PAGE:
I don’t anymore. Because I think I lived the dream. While walking in the alleys of Rome, I felt like I was where the dream used to take me. Deserted lanes lead to deserted lanes lead to lanes where people are shopping, merrymaking, performing, having their aperitif, and generally walking, lead to piazzas where more of the same happens, around a beautiful fountain, or a cathedral, or some statues. At every turn of every lane, I half-expected my dream to turn real, just as I remember it. That didn’t happen, however, the dream stayed at arm’s length throughout my journey in Italy.

Now let’s turn the dream to black and white. Because dreams are black and white? Or because like Vittorio De Sica’s films, I had loved Italy in black and white the most. The idea to go monochrome isn’t really my own though — Master of None did it with their first episode of the second season — which was the starting point of this idea of a post. They in fact paid a tribute to many Italian neorealist films, the most prominent one being the classic Bicycle Thief — they even named the episode The Thief. I didn’t get anything stolen, not at least in Italy. Yet there’s something in the air of Italy that forces me to relook at everything in black and white. Because black and white is pure, it’s romantic, and it goes deeper than just colours. Much like how Italy is.

On Culling

The last few days have been about culling, processing, processing and culling, stitching panos, and then some more culling. And a few celeb reposts (yaay!) on Instagram while that happened.

Culling for me is definitely a more difficult job than processing, you don’t want to miss some shot that could have looked good after a bit of dusting, and therefore you do a bit of processing during culling, a bit of r, a tap of v, move the sliders a bit, whither goes the curve. And, hey I shot so many shots in succession – I need to see how they look after stitching… and while that happens, let me go brew a cup of coffee.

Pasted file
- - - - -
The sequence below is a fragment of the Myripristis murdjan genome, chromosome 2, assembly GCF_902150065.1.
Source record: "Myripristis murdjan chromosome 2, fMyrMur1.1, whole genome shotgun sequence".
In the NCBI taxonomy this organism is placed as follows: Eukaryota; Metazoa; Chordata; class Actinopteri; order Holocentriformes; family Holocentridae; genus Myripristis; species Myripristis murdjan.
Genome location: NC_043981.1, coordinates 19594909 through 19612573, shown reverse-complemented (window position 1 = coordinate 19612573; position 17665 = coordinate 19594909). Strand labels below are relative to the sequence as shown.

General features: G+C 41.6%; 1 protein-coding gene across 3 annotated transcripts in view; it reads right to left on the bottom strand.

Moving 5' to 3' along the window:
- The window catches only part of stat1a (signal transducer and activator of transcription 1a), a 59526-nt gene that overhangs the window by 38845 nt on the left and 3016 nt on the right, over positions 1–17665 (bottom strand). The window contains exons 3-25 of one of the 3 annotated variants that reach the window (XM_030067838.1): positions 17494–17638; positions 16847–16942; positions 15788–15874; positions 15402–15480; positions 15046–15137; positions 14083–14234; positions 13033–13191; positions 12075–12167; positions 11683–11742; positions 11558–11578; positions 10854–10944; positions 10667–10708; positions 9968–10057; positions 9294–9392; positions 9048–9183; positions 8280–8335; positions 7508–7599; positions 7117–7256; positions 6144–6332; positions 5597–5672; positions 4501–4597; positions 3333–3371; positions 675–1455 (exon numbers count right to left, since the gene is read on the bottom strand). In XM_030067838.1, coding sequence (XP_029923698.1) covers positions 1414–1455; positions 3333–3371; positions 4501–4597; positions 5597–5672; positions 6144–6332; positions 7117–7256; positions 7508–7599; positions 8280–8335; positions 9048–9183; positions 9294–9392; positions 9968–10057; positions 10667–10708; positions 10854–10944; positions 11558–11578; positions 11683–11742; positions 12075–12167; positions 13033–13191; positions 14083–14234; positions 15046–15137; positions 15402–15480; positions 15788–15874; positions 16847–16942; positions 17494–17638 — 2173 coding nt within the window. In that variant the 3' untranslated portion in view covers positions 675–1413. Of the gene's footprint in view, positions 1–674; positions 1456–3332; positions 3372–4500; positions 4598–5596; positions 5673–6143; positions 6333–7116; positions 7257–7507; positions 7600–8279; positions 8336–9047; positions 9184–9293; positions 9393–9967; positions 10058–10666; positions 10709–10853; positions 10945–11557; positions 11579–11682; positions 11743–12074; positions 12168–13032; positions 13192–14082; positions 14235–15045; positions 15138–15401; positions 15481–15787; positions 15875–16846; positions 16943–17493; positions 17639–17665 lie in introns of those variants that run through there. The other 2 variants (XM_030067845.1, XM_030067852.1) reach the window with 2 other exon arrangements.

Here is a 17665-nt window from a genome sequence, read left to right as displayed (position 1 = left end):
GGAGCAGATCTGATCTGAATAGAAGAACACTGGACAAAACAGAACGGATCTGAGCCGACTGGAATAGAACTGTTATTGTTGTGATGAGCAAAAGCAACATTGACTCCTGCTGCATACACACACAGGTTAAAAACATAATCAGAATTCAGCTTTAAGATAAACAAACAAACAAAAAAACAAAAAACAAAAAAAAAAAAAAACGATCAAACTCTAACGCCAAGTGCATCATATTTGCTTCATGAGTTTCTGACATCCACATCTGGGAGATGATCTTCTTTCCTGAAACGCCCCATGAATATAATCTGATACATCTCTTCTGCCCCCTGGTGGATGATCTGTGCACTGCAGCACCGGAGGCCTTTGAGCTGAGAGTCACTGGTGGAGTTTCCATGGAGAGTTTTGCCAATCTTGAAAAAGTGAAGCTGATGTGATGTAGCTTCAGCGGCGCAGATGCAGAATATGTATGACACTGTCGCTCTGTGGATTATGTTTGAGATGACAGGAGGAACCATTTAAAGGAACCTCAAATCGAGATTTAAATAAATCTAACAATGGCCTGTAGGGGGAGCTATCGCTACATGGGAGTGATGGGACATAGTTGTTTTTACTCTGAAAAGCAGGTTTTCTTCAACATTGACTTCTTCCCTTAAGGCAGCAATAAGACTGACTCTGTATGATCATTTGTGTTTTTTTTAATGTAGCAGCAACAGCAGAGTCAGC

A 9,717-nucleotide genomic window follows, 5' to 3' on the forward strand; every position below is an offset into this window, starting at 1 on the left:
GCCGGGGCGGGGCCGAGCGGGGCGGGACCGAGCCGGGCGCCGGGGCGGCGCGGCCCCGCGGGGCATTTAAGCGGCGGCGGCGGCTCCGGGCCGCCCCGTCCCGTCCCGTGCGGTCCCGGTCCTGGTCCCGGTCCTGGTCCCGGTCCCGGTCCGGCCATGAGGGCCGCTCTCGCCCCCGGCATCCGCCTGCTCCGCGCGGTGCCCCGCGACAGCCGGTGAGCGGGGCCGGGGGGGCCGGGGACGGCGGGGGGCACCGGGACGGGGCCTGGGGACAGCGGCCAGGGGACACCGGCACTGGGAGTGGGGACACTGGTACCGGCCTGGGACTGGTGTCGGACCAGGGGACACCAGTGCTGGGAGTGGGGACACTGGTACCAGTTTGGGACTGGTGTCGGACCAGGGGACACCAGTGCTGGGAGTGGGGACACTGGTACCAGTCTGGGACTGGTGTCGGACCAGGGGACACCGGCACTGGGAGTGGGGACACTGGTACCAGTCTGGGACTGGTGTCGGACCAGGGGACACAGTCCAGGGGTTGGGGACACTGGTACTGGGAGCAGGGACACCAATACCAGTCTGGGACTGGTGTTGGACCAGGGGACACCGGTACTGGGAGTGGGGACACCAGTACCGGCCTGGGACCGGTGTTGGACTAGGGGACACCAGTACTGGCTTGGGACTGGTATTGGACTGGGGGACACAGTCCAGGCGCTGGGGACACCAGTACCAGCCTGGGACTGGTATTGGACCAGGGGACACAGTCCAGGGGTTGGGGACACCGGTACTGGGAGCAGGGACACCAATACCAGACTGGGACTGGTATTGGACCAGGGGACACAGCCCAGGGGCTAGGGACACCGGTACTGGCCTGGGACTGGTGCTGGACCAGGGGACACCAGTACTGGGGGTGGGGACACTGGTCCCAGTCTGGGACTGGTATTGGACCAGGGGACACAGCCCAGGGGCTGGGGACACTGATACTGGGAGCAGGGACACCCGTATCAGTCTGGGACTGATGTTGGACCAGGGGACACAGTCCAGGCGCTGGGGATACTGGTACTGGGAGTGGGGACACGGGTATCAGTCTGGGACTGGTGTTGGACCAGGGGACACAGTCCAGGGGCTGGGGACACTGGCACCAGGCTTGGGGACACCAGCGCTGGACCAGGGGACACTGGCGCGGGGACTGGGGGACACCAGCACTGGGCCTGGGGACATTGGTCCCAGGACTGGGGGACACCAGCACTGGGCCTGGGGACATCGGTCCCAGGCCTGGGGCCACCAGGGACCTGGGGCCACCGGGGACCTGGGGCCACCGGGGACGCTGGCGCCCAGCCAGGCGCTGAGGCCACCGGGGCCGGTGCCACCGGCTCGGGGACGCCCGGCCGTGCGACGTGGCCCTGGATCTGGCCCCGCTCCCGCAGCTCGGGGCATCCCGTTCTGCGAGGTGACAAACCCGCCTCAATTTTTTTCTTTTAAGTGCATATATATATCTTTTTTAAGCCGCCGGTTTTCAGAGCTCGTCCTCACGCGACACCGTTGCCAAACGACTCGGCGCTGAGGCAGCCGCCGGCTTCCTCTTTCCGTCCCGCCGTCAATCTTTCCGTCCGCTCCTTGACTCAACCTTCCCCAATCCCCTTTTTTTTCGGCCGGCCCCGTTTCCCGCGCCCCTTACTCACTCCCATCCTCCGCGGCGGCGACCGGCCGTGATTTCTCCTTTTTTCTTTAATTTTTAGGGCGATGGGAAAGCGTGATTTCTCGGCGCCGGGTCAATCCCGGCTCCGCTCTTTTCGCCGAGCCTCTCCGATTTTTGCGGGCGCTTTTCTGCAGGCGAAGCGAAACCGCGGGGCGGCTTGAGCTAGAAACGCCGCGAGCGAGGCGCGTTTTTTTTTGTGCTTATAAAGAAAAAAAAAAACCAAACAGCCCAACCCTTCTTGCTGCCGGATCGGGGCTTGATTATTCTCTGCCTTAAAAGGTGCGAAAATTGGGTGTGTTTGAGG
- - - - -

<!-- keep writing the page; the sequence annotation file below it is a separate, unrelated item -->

Sigh, culling life. New post coming up on the weekend, promise!

Mullickghat, Kolkata

I have lived in Kolkata for 20+ years, most of it when it was still Calcutta. The photography bug caught me while I was still living there, but I never got a chance to shoot the city’s markets, which are a favourite subject for photographers, especially street photographers coming to Calcutta.

This changed in 2013, when Abhishek, with his new DSLR, planned a trip to the flower market at Mullickghat. He had been there a couple of times, and thought I’d enjoy it too.

I thoroughly enjoyed the early morning trip, the bustle of the market, the burst of colours, the various facets of everyday life, the cliched, the interesting, the faces, the crowds, the merchandise, the congestion, the energy, and our typical Calcutta breakfast after the shoot – hing kachori at one of the sweet shops.

So here it is, finally, the photo set from Mullickghat, Kolkata, 2013. ~ ~ ~


I dream of this place often. I have been there, and I haven’t really been there. Was it the desert planet of Tatooine, or was it closer home, on our very own planet? I remember the Sun shining mercilessly and the winds chilling our bones, especially in the shade, and the magnificent clouds dotting the impossibly blue skies.

This was the day my trip ended, of Ladakh.